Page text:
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J Immunol. 2015 Mar 15;194(6):2493-503. doi: 10.4049/jimmunol.1402302. Epub 2015 Feb 13.

A comparative analysis of multiple sclerosis-relevant anti-inflammatory properties of ethyl pyruvate and dimethyl fumarate.

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Department of Immunology, Institute for Biological Research "Siniša Stanković," University of Belgrade, 11000 Belgrade, Serbia;
Department of Immunology, Institute for Biological Research "Siniša Stanković," University of Belgrade, 11000 Belgrade, Serbia;
Institute of Microbiology and Immunology, School of Medicine, University of Belgrade, 11000 Belgrade, Serbia; and.
Life Sciences Department, Institute for Multidisciplinary Research, University of Belgrade, 11030 Belgrade, Serbia.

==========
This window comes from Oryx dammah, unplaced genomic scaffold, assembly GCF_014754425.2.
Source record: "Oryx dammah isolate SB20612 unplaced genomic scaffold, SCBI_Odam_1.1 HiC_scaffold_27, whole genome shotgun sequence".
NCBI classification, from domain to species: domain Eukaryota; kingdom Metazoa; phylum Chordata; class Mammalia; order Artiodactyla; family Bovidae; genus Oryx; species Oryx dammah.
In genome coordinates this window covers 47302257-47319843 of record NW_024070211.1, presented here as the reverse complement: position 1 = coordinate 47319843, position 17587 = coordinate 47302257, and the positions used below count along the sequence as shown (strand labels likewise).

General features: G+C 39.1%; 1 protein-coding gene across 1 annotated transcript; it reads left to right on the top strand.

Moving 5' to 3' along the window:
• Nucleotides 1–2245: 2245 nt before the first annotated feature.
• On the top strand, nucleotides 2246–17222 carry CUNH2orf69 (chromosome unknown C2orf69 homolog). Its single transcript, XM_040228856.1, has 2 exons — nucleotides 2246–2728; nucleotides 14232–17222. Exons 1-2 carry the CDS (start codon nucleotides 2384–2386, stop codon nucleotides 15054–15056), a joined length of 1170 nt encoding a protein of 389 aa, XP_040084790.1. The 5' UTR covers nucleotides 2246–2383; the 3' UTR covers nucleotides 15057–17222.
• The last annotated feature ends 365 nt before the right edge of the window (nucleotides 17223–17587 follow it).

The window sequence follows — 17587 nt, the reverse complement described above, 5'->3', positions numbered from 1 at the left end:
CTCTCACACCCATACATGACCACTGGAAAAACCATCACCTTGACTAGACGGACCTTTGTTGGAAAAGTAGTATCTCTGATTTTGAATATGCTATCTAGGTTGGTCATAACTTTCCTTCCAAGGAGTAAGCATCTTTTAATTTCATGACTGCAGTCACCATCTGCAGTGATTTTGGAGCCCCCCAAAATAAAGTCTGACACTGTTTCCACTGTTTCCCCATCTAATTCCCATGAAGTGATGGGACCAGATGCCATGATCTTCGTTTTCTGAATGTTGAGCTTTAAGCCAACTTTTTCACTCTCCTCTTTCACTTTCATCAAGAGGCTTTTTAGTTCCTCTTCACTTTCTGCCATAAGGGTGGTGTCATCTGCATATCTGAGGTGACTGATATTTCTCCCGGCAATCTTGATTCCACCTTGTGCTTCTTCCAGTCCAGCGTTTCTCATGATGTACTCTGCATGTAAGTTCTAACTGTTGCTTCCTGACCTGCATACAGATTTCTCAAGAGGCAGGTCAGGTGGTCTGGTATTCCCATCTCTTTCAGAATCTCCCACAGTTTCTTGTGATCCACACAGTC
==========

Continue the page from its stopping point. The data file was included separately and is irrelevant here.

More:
Dimethyl fumarate (DMF), a new drug for multiple sclerosis (MS) treatment, acts against neuroinflammation via mechanisms that are triggered by adduct formation with thiol redox switches. Ethyl pyruvate (EP), an off-the-shelf agent, appears to be a redox analog of DMF, but its immunomodulatory properties have not been put into the context of MS therapy. In this article, we examined and compared the effects of EP and DMF on MS-relevant activity/functions of T cells, macrophages, microglia, and astrocytes. EP efficiently suppressed the release of MS signature cytokines, IFN-γ and IL-17, from human PBMCs. Furthermore, the production of these cytokines was notably decreased in encephalitogenic T cells after in vivo application of EP to rats. Production of two other proinflammatory cytokines, IL-6 and TNF, and NO was suppressed by EP in macrophages and microglia. Reactive oxygen species production in macrophages, microglia activation, and the development of Ag-presenting phenotype in microglia and macrophages were constrained by EP. The release of IL-6 was reduced in astrocytes. Finally, EP inhibited the activation of transcription factor NF-κB in microglia and astrocytes. Most of these effects were also found for DMF, implying that EP and DMF share common targets and mechanisms of action. Importantly, EP had in vivo impact on experimental autoimmune encephalomyelitis, an animal model of MS. Treatment with EP resulted in delay and shortening of the first relapse, and lower clinical scores, whereas the second attack was annihilated. Further studies on the possibility to use EP as an MS therapeutic are warranted.

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